Failing Beautifully And Not So Beautifully

Mauricio Pochettino, photo: AP

“The end is in the beginning, and yet you go on.”
― Samuel Beckett, Endgame

Last week, a string of seemingly disparate events — the heroics of British football teams in the Champions League, the Uber IPO, and the UN extinction report — gave us a glimpse into the changing nature of failure and why it matters.

Epic comebacks

For starters, British football teams FC Liverpool and Tottenham Hotspur each achieved epic comebacks in their Champions League semi-finals. Liverpool beat Barcelona 4–0 at Anfield Road, their home stadium, after 0–3 defeat away, and Tottenham overcame a three-goal lag in the second half of its return game against Ajax in Amsterdam.

Tottenham’s comeback was even more dramatic because the goal was secured in the last play of the game in the fifth minute of overtime. Coach Mauricio Pochettino sank to his knees crying, his whole body surrendering to the weight of the moment.

Likewise, Liverpool coach Juergen Klopp looked ecstatic, but more vindicated than overwhelmed at the final whistle. Before the match, it was reported, he had told his players that they should either achieve the impossible or fail beautifully. The New Yorker took this as a reference to Samuel Beckett’s famous line: “Ever tried. Ever failed. No matter. Try again. Fail again. Fail better.” But it misses the point of Liverpool’s “endgame.” Klopp did not want his team to fail better, he impressed on his team to fail beautifully.

In the very moment winning was no longer the point, winning became possible.

His phrasing seems a deliberate choice. Sure, we speak of football as the beautiful game, but when it comes to performance, we typically want to fail fast or forward in order to then recover quickly and finally succeed. Klopp, however, had something else in mind. By giving his players the license to fail beautifully, he gave them the freedom to simply go out and feel joy, passion, and exuberance, without the burden of consequence. Whereas the Barcelona players appeared stifled by knowing that they had to win or be completely embarrassed, for Liverpool, the path to redemption was clear: in the very moment that winning was no longer the point, winning became possible.

It turns out, soccer is the game that shows our humanity in the most strident fashion. Machines are programmed to win, but we humans have the luxury of playing just for the sake of play. In a time defined by optimization and reward-obsessed gamification, this — and not just Liverpool’s and Tottenham’s impressive fighting spirit — is what made these games so special.

(A few days later Liverpool would fail to win the national championship, eventually coming in second in a neck-to-neck race with rivals Manchester City.)

Uber and the future of work

There were other losers this past week, namely Uber, the “ride-sharing” company that only plays to win, relentlessly so, in a Machiavellian, Darwinian way. The long-anticipated IPO turned out to be a disaster. After the valuation had already been lowered significantly from the initial goal of more than $100 billion, Uber lost nearly $6 billion in market cap in its first five hours as a public company. While some of stockholders became very rich, the market remained skeptical, it seems, of Uber’s long-term prospects. Even though the company is accused of underpaying its drivers (furious drivers are striking in cities worldwide), it is a far cry from being profitable and only growing thanks to some heavy injections of VC money aimed at killing competition through sheer financial horsepower and blunt policy violations. Uber’s business model will ultimately only work if it replaces human drivers with robots. The drivers will lose out, and so will the public: studies have shown that Uber has increased congestion in cities such as San Francisco and shown that it in fact often cannibalizes public transportation.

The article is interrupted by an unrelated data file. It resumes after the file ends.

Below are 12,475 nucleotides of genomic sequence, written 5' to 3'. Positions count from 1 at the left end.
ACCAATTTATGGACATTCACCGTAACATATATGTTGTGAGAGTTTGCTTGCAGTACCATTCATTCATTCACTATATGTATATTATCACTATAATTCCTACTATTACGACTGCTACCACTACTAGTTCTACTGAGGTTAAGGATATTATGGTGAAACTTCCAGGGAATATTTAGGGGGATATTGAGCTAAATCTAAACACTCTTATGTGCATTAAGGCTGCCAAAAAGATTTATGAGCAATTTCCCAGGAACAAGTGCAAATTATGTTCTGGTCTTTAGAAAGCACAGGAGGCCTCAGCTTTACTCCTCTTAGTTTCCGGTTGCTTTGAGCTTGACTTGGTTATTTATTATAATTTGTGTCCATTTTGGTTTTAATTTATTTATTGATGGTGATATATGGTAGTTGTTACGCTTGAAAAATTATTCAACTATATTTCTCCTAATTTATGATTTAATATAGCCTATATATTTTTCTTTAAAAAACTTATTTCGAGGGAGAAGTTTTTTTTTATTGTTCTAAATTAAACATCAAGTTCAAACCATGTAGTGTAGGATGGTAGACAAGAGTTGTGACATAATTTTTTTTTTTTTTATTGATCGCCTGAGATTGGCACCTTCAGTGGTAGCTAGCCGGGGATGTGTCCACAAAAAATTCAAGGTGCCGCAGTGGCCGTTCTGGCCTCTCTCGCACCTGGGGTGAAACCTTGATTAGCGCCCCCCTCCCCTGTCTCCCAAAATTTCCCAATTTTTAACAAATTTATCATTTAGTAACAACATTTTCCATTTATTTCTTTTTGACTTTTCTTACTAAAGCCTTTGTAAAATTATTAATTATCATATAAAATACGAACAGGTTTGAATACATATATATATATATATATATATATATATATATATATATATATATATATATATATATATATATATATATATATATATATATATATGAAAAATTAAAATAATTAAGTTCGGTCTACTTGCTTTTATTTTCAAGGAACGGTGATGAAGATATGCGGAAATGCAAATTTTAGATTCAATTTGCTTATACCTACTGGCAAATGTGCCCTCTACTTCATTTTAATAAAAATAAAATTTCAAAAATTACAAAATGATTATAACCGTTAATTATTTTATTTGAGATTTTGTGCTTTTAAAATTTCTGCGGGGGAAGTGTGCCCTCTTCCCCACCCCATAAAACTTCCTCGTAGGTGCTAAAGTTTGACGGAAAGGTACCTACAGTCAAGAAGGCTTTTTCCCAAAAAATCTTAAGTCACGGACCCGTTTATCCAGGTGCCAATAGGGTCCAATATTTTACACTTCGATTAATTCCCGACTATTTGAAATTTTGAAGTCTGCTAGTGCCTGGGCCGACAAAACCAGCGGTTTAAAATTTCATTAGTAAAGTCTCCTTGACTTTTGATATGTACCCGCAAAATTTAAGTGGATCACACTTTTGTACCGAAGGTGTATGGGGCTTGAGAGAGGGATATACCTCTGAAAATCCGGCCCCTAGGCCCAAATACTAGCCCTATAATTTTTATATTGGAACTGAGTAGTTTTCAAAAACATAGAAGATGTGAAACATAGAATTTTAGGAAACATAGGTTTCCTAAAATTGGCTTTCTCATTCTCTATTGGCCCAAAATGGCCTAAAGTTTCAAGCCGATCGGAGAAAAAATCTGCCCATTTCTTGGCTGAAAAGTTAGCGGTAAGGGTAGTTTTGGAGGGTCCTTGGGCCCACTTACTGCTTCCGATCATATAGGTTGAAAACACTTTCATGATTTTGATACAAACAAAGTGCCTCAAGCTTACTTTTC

In the New York Times, Farhad Marjoo called Uber “a stain on Silicon Valley,” but that seems overly dramatic since most Valley firms follow the kind of “blitzscaling” that LinkedIn co-founder Reid Hoffmann advocates. Facebook is yet another example of it. When the company had the choice between measured, considerate growth and aggressive growth, it chose aggressive growth. Uber is not an aberration, it is the norm, albeit in the most ostentatious fashion, of the Silicon Valley model. The many benefits it has brought are now eclipsed by the growing concern that big tech is ultimately failing all of us.

No wonder tech lash is now a mainstream phenomenon. Even Facebook co-founder Chris Hughes last week joined the chorus of voices asking to break up the all-too-powerful company. Former Google ethicist Tristan Harris bemoans “human downgrading” caused by exponential tech whose sole goal it is to enhance convenience and efficiency, or hijack our attention and extract our data. Tech historian George Dyson warns the AI arms race might lead to the loss of fundamental human capacities, so that rather than outperforming us in the form of super-intelligence, AI will simply have to do tasks we are no longer capable of.